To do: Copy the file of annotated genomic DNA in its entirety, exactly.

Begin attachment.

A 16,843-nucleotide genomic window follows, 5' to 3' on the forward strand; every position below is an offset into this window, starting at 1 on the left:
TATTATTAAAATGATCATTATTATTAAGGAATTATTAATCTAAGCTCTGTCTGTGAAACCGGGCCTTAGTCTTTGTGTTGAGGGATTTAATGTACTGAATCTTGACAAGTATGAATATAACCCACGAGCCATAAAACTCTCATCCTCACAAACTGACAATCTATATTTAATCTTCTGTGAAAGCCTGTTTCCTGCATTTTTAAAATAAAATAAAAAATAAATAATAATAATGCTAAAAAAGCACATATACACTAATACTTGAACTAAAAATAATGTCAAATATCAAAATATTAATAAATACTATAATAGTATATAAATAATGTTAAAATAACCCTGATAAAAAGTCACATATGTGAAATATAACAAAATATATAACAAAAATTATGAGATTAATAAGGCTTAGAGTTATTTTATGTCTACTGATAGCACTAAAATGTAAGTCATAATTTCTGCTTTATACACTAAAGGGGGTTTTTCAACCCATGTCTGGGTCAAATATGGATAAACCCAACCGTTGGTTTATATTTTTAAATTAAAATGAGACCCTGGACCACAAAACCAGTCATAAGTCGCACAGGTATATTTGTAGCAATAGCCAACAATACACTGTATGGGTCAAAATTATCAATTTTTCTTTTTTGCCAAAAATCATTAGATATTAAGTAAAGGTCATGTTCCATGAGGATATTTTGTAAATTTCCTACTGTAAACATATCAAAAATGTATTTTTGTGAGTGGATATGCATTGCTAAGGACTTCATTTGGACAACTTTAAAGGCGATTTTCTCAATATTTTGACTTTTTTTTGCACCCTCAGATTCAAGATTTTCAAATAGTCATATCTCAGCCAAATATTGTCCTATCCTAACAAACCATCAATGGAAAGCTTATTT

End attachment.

A 16,843-nucleotide genomic window follows, 5' to 3' on the forward strand; every position below is an offset into this window, starting at 1 on the left:
TATTATTAAAATGATCATTATTATTAAGGAATTATTAATCTAAGCTCTGTCTGTGAAACCGGGCCTTAGTCTTTGTGTTGAGGGATTTAATGTACTGAATCTTGACAAGTATGAATATAACCCACGAGCCATAAAACTCTCATCCTCACAAACTGACAATCTATATTTAATCTTCTGTGAAAGCCTGTTTCCTGCATTTTTAAAATAAAATAAAAAATAAATAATAATAATGCTAAAAAAGCACATATACACTAATACTTGAACTAAAAATAATGTCAAATATCAAAATATTAATAAATACTATAATAGTATATAAATAATGTTAAAATAACCCTGATAAAAAGTCACATATGTGAAATATAACAAAATATATAACAAAAATTATGAGATTAATAAGGCTTAGAGTTATTTTATGTCTACTGATAGCACTAAAATGTAAGTCATAATTTCTGCTTTATACACTAAAGGGGGTTTTTCAACCCATGTCTGGGTCAAATATGGATAAACCCAACCGTTGGTTTATATTTTTAAATTAAAATGAGACCCTGGACCACAAAACCAGTCATAAGTCGCACAGGTATATTTGTAGCAATAGCCAACAATACACTGTATGGGTCAAAATTATCAATTTTTCTTTTTTGCCAAAAATCATTAGATATTAAGTAAAGGTCATGTTCCATGAGGATATTTTGTAAATTTCCTACTGTAAACATATCAAAAATGTATTTTTGTGAGTGGATATGCATTGCTAAGGACTTCATTTGGACAACTTTAAAGGCGATTTTCTCAATATTTTGACTTTTTTTTGCACCCTCAGATTCAAGATTTTCAAATAGTCATATCTCAGCCAAATATTGTCCTATCCTAACAAACCATCAATGGAAAGCTTATTT